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How sustainable is the property bubble?

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Agents have been buoyed up by booking sales since the lifting of the hard lockdown, but analysts suspect that pent-up demand is a strong contributor to the volumes - and they say the market may level off

Property professionals celebrating the boom in housing sales should not get too excited as the current volumes might not be sustained.

Banking institutions and estate agencies have been reporting huge sales volumes since June, with some even clocking record numbers, but much of this could just be a result of demand pent up during total lockdown which will eventually level out. This demand, combined with declining house prices and low interest rates, is said to be behind the boom but it is too early to tell the proportions of each factor.

FNB has experienced a marked increase in home loan applications since the easing of lockdown regulations and senior economist Siphamandla Mkhwanazi says the intake of applications over June and last month is up by more than 20% compared to the same period last year.

But he cautions that this might not be sustainable. “I would be cautious and not overplay this rebound. Part of it may well be delayed purchases due to lockdown restrictions, rather than favourable prices and low interest rates.”

Standard Bank has also seen an increase in home loan applications since the industry reopened but Steven Barker, head of lending products, says volumes are expected to moderate once some of the earlier movers and built-up demand has worked through the system.

Also, consumers are facing increasing financial pressure “which is expected to dampen the growth seen”. “There’s definitely some pent-up demand, but we believe that the lower interest rate environment is the principle driver of the increased activity.

“We do expect the current volumes to moderate over the couple next months as, while low interest rates will assist the market, the weak economy performance is expected to moderate consumer affordability and confidence.”

At the beginning of the pandemic and national lockdown there was a sharp decline in home loan applications but since the real estate industry reopened in June, says Geoff Lee, managing executive at Absa Home Loans, there has been an encouraging increase in the number of applications month on month. While it is still too early to say whether this is sustainable, he says the bank is seeing numbers that are higher than pre-lockdown.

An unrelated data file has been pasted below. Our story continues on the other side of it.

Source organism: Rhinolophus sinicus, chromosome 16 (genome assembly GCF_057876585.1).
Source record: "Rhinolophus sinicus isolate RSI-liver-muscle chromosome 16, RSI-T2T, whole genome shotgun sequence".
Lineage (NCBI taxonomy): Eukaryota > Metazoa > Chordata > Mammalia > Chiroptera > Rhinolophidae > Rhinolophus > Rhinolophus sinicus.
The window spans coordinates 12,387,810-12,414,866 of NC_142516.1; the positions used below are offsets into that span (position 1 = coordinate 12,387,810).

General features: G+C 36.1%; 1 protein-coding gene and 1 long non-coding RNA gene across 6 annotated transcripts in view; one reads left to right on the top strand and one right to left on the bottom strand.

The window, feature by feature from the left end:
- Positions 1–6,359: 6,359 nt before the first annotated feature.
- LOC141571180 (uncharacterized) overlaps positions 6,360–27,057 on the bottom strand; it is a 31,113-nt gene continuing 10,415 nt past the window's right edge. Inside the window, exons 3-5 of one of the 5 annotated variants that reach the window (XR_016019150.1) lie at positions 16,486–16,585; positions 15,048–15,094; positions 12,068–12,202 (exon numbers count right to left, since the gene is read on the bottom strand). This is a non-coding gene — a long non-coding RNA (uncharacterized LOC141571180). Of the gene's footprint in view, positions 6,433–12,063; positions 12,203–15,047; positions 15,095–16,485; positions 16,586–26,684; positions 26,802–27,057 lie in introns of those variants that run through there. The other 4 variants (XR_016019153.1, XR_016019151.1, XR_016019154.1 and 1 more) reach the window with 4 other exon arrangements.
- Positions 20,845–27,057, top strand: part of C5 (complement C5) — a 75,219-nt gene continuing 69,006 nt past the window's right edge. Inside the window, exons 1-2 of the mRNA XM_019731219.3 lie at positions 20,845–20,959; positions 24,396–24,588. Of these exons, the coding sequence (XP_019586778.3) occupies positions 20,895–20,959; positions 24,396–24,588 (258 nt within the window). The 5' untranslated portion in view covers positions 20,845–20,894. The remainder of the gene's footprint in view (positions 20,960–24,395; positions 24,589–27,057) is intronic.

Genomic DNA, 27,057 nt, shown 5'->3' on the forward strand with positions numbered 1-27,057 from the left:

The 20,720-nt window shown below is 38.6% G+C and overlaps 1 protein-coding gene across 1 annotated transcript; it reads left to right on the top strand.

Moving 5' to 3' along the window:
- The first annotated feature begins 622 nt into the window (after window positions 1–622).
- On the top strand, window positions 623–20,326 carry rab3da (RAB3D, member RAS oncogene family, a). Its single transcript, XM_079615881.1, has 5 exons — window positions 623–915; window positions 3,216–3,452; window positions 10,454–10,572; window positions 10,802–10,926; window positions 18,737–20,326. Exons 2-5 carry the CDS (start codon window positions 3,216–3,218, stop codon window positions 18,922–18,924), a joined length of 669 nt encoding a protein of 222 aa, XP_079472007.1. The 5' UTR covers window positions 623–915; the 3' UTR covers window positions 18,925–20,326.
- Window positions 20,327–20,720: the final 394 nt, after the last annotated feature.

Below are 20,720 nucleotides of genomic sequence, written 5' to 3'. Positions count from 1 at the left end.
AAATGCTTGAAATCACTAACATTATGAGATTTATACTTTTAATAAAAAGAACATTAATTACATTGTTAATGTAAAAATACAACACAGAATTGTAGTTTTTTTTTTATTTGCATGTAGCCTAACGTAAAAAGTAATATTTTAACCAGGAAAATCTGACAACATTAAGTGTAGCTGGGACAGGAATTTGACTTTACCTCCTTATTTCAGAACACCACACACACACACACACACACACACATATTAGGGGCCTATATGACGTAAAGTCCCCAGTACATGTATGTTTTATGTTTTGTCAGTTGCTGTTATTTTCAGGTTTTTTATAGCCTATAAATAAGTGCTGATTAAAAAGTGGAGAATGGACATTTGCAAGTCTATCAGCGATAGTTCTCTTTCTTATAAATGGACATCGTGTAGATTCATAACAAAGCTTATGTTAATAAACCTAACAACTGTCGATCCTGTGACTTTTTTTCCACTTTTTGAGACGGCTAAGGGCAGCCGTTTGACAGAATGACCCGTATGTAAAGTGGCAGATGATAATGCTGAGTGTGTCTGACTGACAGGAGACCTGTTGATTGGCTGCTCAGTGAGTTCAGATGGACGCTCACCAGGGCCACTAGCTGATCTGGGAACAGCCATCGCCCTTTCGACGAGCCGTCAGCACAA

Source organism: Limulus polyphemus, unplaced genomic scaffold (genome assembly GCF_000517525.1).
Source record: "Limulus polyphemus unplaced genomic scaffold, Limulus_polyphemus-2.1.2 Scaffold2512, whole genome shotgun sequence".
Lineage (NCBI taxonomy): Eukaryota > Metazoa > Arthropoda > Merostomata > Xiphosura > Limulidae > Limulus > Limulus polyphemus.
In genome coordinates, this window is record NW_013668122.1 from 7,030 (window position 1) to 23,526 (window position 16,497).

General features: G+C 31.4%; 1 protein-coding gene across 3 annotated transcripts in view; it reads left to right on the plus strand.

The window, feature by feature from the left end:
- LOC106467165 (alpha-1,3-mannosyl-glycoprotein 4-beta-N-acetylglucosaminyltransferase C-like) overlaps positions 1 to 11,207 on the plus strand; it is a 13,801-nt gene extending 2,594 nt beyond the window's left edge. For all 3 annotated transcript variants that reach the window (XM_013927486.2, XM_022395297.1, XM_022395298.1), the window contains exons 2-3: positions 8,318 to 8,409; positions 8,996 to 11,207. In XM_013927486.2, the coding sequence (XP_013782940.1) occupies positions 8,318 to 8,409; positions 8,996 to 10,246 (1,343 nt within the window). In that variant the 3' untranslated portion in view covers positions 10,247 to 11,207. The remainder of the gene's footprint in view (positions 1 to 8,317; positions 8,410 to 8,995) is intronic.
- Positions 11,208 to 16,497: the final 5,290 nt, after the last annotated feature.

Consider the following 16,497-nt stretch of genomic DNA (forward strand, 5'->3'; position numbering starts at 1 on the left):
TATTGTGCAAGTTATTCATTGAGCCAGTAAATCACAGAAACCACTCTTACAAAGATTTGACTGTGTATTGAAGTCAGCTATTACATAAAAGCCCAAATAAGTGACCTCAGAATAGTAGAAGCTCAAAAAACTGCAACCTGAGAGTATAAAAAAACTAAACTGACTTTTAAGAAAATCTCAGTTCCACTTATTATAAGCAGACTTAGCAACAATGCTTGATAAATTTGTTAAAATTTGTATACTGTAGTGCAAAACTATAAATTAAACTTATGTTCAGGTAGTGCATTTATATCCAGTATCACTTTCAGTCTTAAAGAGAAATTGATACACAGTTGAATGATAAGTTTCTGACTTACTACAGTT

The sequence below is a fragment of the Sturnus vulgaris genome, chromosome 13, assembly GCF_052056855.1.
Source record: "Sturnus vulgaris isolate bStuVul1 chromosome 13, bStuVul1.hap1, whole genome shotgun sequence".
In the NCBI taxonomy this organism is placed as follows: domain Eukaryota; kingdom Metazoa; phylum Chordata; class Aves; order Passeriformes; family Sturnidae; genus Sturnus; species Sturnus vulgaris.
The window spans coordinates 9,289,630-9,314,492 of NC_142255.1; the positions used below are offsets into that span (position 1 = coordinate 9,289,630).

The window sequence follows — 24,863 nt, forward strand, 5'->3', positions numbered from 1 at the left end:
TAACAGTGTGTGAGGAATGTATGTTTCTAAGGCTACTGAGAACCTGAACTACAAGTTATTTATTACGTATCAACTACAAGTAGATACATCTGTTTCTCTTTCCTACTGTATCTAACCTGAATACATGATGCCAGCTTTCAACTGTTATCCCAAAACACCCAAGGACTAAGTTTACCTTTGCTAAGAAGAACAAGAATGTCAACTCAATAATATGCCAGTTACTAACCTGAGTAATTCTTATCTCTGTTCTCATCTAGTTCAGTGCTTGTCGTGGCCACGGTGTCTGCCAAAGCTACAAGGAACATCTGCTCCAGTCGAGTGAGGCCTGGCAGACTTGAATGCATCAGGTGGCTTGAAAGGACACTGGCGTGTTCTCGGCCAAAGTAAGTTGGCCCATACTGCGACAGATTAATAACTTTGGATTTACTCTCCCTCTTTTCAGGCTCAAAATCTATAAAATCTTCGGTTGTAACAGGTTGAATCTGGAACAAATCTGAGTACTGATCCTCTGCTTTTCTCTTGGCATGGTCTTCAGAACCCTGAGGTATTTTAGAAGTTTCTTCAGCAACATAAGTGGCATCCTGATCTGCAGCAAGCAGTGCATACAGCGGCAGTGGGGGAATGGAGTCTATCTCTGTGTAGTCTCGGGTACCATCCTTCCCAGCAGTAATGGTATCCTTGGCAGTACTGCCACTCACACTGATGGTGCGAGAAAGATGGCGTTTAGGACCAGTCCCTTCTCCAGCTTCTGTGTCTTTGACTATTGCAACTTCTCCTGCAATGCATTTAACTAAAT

“We anticipate that this increased demand will be sustained as long as the buy-and-sell dynamics reflect the new status quo, where prices are more attractive, interest rates are low and buyers have improved affordability positions.”

Recession still in play

Erwin Rode of Rode & Associates states in the Q2 Rode Report that the sharp cut in shortterm interest rates has boosted the residential property market. However, the interest rate cuts “will not be enough to cancel out the deleterious effect of the recession”.

One of these effects is that unemployment will increase over the next few months and Yael Geffen, chief executive of Lew Geffen Sotheby’s International Realty, says 80% of its sales volume is made up by employed people. “We can safely assume that the interest rates will start rising again within a year, albeit probably in small increments…”

Since June, though, the agency’s sales volumes have been “very encouraging”, especially at the lower end of the market in traditionally soughtafter areas. Volumes in June showed 36% growth/ escalation compared to June last year. However, she acknowledges pent-up demand “undoubtedly ignited the spark of largely unexpected activity after the hard lockdown ended on June 1” and “cannot go on indefinitely”.

Volumes should level out from November. Geffen also cautions that while there has been an increase in inquiries from various websites, the gap between asking prices and buyer offers seems to be large. “Agents in some areas are battling to close that gap.”

Growth in sales numbers

Alexa Horne, managing director of Dogon, says the agency has also seen high activity levels since the hard lockdown was lifted, and recorded its “best July ever” in terms of sales. This is due to a combination of favourable interest rates and pent-up demand.

Another factor stimulating activity is the fact many Airbnb property owners have been forced to sell. Ramona Reddy, property consultant at Jawitz Properties in Eshowe, KZN, believes that the pent-up demand, which is partly responsible for “impressive” sales volumes since June, will level out in the next three to four months.

“I feel that we could have high sales volumes for the next few months. Potential purchasers are now in the position of purchasing at affordable rates instead of paying towards rents at higher rates.”

While built-up demand is definitely a stimulant of the higher sales volumes, Krystal Kolnik, property consultant at Jawitz Properties South Peninsula, feels that the interest rate has been the biggest driving force. She expects interest rates to remain low for the next two years.

Tony Clarke, managing director of the Rawson Property Group, acknowledges that a backlog of deals pending in May could have contributed to the flood of transactions finalised in June but says the momentum has shown no sign of slowing. Re/Max of Southern Africa has had an “absolutely spectacular” record sales month but chief executive Adrian Goslett says tough times will come when UIF and other economic relief starts running out.

“We’ve already seen the virus and the numbers start ramping up and that’s going to have an impact ,not just on individuals, but on companies as well. You can expect to see lay-offs in different industries across the board.”


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